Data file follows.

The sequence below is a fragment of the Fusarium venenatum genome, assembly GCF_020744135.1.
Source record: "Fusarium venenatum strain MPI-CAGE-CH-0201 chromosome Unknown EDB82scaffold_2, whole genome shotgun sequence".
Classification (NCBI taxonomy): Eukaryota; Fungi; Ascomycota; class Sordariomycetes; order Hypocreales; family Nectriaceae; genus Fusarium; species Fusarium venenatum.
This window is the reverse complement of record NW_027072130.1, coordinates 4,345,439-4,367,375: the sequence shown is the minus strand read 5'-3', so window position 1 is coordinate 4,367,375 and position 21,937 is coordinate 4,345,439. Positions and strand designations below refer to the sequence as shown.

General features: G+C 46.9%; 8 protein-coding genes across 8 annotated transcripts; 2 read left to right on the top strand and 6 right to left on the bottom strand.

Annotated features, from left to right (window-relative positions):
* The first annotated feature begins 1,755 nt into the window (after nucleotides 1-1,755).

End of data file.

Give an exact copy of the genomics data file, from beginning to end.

The sequence below is a fragment of the Fusarium venenatum genome, assembly GCF_020744135.1.
Source record: "Fusarium venenatum strain MPI-CAGE-CH-0201 chromosome Unknown EDB82scaffold_2, whole genome shotgun sequence".
Classification (NCBI taxonomy): Eukaryota; Fungi; Ascomycota; class Sordariomycetes; order Hypocreales; family Nectriaceae; genus Fusarium; species Fusarium venenatum.
This window is the reverse complement of record NW_027072130.1, coordinates 4,345,439-4,367,375: the sequence shown is the minus strand read 5'-3', so window position 1 is coordinate 4,367,375 and position 21,937 is coordinate 4,345,439. Positions and strand designations below refer to the sequence as shown.

General features: G+C 46.9%; 8 protein-coding genes across 8 annotated transcripts; 2 read left to right on the top strand and 6 right to left on the bottom strand.

Annotated features, from left to right (window-relative positions):
* The first annotated feature begins 1,755 nt into the window (after nucleotides 1-1,755).